JOHN G. VORIS et al. v.
MIDDLESEX MUTUAL ASSURANCE COMPANY et al., SC 18281
Judicial District of Danbury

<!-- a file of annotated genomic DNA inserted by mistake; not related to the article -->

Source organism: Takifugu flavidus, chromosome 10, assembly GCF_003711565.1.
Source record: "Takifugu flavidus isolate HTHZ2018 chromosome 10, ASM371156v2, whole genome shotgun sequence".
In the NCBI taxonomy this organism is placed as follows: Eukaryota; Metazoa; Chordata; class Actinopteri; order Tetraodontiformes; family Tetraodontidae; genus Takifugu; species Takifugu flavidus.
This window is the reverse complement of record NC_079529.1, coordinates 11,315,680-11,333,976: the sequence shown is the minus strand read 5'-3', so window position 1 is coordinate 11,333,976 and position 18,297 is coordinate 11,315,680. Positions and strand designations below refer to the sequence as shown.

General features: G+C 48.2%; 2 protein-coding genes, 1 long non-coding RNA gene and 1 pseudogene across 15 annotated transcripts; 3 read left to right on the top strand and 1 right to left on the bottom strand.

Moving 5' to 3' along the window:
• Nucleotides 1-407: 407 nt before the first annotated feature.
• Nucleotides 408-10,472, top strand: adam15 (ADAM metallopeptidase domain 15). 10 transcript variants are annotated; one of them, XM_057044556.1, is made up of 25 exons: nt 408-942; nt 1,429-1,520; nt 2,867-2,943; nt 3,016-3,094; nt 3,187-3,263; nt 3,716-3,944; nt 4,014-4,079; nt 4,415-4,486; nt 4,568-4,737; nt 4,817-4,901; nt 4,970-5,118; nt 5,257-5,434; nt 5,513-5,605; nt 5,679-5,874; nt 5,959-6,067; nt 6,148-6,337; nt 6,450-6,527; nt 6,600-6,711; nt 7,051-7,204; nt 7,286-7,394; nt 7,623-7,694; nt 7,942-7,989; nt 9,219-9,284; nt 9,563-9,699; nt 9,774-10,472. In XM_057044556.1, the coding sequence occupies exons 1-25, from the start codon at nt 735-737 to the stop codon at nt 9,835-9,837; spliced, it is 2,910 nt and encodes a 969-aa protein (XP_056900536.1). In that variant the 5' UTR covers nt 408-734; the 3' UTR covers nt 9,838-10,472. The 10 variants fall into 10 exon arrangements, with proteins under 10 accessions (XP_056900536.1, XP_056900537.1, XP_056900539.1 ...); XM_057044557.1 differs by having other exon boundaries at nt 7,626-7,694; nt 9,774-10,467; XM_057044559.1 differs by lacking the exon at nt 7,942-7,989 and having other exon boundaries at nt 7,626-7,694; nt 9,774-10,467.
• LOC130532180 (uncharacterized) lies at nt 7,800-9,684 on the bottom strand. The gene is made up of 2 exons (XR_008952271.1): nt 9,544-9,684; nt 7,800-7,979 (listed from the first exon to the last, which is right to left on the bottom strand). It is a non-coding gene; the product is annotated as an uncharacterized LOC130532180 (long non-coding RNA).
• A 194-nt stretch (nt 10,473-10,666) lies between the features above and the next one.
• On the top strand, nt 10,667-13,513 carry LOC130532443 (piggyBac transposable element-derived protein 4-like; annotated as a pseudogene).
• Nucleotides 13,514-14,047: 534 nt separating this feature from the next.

Insurance; Underinsured Motorist; Whether the Plaintiffs were Time Barred from Seeking Underinsured Motorist Benefits; Constitutionality of General Statutes § 38a-336 (g) (1), which Permits Insurance Contracts to Provide a Three Year Limitations Period for Underinsured Motorist Claim. Pursuant to General Statutes § 38a-336 (g) (1), insurance companies cannot limit the time period for the bringing of an underinsured motorist claim to less than three years from the date of the accident. The statute also provides that the insured may toll the limitations period by giving the insurer written notice of a claim for underinsured motorist benefits prior to the expiration of the applicable limitations period. On May 10, 2004, the plaintiffs, John and Joan Voris, sustained personal injuries after they were involved in a motor vehicle accident. The plaintiffs were insured by an automobile liability policy issued by the defendant, Middlesex Mutual Assurance Company (Middlesex). The policy provided that "all suits [for underinsured motorist benefits] must be brought within three years of the date of the accident." On the date of the accident, John Voris called Middlesex and reported the accident. Subsequently, on June 22, 2007, the plaintiffs notified Middlesex in writing of their intent to seek underinsured motorist benefits. Middlesex, however, informed the plaintiffs that any claim for underinsured motorist benefits would be rejected as untimely. As a result, the plaintiffs brought this action, claiming that Middlesex's conduct constituted an anticipatory breach of the parties' insurance contract. Middlesex moved for summary judgment on the ground that the plaintiffs' claim was time barred by the policy's three year limitation period. In response, the plaintiffs argued that their May 10, 2004 oral notice to Middlesex tolled that period. Noting that their oral notice was notice of the accident, not of an underinsured motorist claim, the trial court rejected the plaintiffs' argument, stating that they were bound by the terms of the policy that required them to provide written notice of their claim within three years of the date of accident, which they failed to do. The plaintiffs next argued that § 38a-336 (g) (1) constitutes an invalid delegation of legislative power to private parties or, more specifically, to private insurance companies because it does not serve a public purpose. Observing that, prior to the enactment of § 38a-336 (g) (1), an insurance company could restrict the notification period to two years, the court rejected this claim as well, ruling that the public purpose served by the statute was to increase the period of time within which the claimants were required to give notice of an underinsured motorist claim. Accordingly, the court granted Middlesex's motion for summary judgment. On appeal, the plaintiffs claim that the trial court's judgment should be reversed because genuine issues of material fact existed as to whether (a) Middlesex was prejudiced by the plaintiffs' late notice, and (b) the plaintiffs substantially complied with the notice provision of the insurance contract. The plaintiffs also challenge the trial court's denial of their claim that § 38a-336 (g) (1) is unconstitutional.